In March, 2015, the Digital Screenmedia Association was re-launched as the Interactive Customer Experience (ICX) Association in response to the rapid evolution of interactive technologies available to B2C brands.
After examining the complex layers of relationships between customers and technology, as well as store associates and technology, it became evident to us that the future of interactive technology within a B2C context depends upon the ability of brands to properly utilize technology as an extension of one-to-one human interactions rather than the replacement of them.
That’s why we re-framed our mission statement – to connect B2C brands with technology that elevates the customer experience – to focus on the human aspects of applying technology to the customer experience and serve as a constant reminder that the function of technology is to invite customers into a deeper conversation. That is, technology is but one way of making doing business with you more engaging.
Simply put, we see the future success of any interactive technology, be it digital signage, interactive kiosks or mobile wallets, in terms of how human it is.
Let me explain by way of a few snapshots from the ICX Summit, which was held in Chicago last June, that illustrate the vitality of good customer experience practice to the sustainability of B2C brick-and-mortar environments.
Snapshot 1 – This is a big idea!
One of the early indicators of us being onto something big at the ICX Association was when the inaugural ICX Summit sold out about three weeks before the kickoff.
Event planning is always tricky because there are so many ways you can lose your shirt. For a first-time event, you minimize risk and build on the lessons learned.
As we approached, then blew past the capacity for the event, we shoe-horned in as many attendees as the Sofitel would allow before finally, and reluctantly, shutting down registration. Our marketing director likes to say that good marketing won’t save a bad conference agenda, and based on the response we received, our agenda struck a deep nerve.
Everyone I spoke to at the event was eager to hear from our speakers and talk to their counterparts at other brands to glean some secrets on how to do a better job of engaging customers.
Shapshot 2 – More than a scavenger hunt
The Summit opened with a scavenger hunt, an ice-breaker activity that was significant in many ways; first as a get-to-know-you bonding exercise, but also as a means of evaluating the state of the art in customer engagement deployments.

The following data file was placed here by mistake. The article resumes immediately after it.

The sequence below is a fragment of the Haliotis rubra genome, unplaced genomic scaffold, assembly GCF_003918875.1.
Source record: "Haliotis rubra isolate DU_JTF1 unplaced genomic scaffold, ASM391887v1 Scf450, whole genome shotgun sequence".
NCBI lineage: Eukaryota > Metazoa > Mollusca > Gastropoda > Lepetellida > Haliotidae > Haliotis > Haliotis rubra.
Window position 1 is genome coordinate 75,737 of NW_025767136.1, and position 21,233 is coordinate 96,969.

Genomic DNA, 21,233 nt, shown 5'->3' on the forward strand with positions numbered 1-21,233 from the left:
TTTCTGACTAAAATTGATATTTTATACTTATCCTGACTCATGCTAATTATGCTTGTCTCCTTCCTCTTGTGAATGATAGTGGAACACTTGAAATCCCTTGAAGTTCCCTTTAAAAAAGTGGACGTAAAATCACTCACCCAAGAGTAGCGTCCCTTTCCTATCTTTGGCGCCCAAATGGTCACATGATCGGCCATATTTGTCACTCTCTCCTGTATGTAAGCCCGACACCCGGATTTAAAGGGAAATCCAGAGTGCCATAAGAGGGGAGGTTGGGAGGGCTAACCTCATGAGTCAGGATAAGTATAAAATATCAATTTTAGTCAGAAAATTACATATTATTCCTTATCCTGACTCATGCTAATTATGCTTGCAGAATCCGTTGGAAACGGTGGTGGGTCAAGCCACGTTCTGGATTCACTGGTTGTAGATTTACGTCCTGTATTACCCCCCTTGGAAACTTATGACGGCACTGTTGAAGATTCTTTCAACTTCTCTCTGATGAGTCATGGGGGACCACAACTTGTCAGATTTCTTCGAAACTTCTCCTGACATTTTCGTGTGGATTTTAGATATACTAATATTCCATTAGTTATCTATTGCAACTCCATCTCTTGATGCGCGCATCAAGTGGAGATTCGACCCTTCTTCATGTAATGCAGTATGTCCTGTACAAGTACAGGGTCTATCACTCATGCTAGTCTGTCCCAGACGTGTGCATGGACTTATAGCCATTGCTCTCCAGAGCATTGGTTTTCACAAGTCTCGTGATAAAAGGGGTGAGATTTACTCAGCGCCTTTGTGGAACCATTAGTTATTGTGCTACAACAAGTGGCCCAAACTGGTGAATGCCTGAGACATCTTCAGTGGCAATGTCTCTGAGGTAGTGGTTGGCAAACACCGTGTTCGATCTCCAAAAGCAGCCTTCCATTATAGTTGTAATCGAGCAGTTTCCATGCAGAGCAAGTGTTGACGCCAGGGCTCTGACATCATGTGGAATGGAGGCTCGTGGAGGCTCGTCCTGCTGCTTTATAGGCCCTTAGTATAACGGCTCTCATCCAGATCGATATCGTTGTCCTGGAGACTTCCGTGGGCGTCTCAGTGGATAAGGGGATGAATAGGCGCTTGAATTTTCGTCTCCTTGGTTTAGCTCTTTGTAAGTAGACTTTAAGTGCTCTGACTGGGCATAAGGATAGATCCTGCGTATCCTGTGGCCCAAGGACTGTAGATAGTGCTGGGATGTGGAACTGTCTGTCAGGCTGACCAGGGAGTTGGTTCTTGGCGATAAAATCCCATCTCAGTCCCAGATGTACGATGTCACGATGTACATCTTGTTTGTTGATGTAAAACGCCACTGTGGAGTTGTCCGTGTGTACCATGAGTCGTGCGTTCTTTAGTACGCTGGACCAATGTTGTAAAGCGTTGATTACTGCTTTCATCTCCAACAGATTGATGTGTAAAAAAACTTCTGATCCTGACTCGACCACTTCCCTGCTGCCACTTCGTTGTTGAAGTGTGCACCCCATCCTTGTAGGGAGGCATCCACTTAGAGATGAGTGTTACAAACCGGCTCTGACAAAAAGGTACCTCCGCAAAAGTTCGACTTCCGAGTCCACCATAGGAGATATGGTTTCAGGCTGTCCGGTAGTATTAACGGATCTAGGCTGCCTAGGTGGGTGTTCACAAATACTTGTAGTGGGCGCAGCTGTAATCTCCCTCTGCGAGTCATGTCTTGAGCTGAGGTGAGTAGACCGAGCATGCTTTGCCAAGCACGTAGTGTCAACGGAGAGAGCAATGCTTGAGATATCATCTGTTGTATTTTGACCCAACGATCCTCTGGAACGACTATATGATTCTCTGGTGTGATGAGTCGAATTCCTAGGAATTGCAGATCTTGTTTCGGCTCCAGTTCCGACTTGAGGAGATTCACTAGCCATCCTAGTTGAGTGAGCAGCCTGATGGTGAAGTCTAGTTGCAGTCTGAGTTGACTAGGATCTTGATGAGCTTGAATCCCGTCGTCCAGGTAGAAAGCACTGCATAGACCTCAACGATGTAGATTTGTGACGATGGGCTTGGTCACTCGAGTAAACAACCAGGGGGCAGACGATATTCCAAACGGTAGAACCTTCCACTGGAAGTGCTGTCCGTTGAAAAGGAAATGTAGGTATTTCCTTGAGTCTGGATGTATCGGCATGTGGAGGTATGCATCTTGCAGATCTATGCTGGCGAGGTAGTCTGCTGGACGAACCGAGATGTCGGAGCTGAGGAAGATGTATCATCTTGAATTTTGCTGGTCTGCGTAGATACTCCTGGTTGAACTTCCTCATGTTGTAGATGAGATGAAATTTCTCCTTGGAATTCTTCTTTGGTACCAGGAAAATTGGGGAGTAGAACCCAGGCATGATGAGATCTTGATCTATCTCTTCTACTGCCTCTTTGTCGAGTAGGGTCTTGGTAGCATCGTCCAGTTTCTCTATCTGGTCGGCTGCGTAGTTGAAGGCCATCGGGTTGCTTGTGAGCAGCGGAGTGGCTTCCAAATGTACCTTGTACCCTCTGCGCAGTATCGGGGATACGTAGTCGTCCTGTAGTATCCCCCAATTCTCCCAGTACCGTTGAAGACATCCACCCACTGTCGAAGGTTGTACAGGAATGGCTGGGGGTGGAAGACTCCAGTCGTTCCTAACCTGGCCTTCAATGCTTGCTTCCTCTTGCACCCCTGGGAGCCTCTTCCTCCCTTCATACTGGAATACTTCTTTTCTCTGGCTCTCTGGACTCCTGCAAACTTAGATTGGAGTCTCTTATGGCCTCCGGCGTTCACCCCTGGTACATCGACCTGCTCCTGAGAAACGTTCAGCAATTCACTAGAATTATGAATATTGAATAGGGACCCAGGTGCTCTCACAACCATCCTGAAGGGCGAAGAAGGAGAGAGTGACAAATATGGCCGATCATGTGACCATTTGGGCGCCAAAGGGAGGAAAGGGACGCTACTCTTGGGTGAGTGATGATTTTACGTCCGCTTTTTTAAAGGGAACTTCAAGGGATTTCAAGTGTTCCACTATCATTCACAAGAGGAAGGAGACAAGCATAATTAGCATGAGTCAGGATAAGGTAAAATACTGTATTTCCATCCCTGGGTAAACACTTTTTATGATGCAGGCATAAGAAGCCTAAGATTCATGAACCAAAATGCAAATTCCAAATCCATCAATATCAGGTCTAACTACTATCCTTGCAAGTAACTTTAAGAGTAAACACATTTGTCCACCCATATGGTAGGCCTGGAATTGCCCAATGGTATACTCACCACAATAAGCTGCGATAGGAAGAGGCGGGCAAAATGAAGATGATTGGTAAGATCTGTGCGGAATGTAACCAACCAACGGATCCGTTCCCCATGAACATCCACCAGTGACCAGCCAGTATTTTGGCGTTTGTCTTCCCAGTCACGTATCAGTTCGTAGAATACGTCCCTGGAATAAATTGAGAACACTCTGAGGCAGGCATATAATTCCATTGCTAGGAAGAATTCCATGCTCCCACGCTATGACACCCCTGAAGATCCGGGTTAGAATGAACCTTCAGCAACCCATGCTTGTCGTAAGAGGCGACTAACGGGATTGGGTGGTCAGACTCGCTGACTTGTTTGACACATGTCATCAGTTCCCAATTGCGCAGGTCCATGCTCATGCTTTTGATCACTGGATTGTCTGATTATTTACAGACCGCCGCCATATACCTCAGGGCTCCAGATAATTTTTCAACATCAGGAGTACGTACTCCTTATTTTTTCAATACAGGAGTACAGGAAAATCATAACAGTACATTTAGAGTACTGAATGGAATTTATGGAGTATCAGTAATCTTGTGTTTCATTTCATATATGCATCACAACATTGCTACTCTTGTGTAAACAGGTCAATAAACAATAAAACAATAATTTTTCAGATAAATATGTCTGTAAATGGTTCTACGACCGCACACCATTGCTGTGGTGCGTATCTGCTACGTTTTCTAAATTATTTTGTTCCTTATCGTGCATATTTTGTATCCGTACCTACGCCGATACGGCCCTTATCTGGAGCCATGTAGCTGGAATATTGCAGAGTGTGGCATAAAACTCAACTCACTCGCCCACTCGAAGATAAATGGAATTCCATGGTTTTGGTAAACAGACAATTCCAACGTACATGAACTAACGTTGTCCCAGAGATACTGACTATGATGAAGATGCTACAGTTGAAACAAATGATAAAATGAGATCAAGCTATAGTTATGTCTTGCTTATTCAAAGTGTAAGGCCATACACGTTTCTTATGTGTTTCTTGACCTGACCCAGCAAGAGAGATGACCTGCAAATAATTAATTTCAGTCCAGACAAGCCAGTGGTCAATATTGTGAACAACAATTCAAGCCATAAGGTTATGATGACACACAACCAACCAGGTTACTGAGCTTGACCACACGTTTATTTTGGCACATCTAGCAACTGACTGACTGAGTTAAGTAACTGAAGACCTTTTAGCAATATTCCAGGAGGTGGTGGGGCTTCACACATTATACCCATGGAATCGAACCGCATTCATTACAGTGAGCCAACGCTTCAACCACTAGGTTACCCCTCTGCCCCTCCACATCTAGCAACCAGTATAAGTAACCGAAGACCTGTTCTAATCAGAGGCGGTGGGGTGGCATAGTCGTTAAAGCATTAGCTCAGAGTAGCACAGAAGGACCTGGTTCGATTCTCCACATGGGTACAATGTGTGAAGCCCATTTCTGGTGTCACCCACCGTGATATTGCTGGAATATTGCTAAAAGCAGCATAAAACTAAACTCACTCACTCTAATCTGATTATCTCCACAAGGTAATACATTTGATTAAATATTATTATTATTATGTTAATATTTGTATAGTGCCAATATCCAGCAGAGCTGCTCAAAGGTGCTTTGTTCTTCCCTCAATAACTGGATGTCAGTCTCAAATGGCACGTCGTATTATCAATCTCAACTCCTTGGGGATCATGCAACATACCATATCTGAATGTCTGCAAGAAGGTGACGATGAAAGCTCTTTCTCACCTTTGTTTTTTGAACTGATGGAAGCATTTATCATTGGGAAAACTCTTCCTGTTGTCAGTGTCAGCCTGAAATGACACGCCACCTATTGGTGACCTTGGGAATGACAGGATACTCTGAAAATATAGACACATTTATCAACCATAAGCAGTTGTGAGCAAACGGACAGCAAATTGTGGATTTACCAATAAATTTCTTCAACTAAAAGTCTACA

On a beautiful Sunday afternoon, we were divided into groups of 6-10 people and sent out to Michigan Avenue with a custom-designed app that pointed us to various stores to encounter customer engagement strategies at work. Over the course of a few hours, we marched in and out of flagship stores selling clothing, electronics, candy and other goodies.
Some of the deployments were clever. Another stood off to the side of a busy aisle, all but ignored. Most deployments were free-standing and independent of the associates working alongside them.
To me, the store that really nailed it was Under Armour. Among a dazzling array of digital signage displays was an unbranded training tool developed by a doctor for athletes to help maximize performance. Under Armour used it to engage children – and their paying parents – by giving them free assessments of foot speed, jumping ability and other sports metrics. There was a long line of people waiting for their turn to be evaluated, attended to by a few store associates clad in the latest Under Armour shoes and clothes.
The magic of the installation was in the interactions that took place in the line, as families watched those who were having their abilities evaluated. Associates asked simple questions. “What sport do you play?” “What position?” Simple questions that sparked free-flowing conversations that eventually wound their way to product.
As I said, the deployment was unbranded and nowhere near the flashiest bit of technology in the store. It looked like the diagnostic tool it is, and it worked because of its authenticity. Families felt as though they were learning something. Value was gained.
Snapshot 3 – It’s not about the tech. It’s the total experience.
A final snapshot from the ICX Summit occurred during its final moments as Blaine Hurst, the Executive Vice President and Chief Transformation & Growth Officer of Panera Bread, transfixed attendees with his story of The Panera 2.0 Integrated Experience. Or, as my kids call it, “The iPads.”
Without going into a full synopsis of the session, I’ll simply boil it down to a few bullets from one of Hurst’s first slides:
- Disruptive innovation requires a holistic perspective of the guest and their total experience.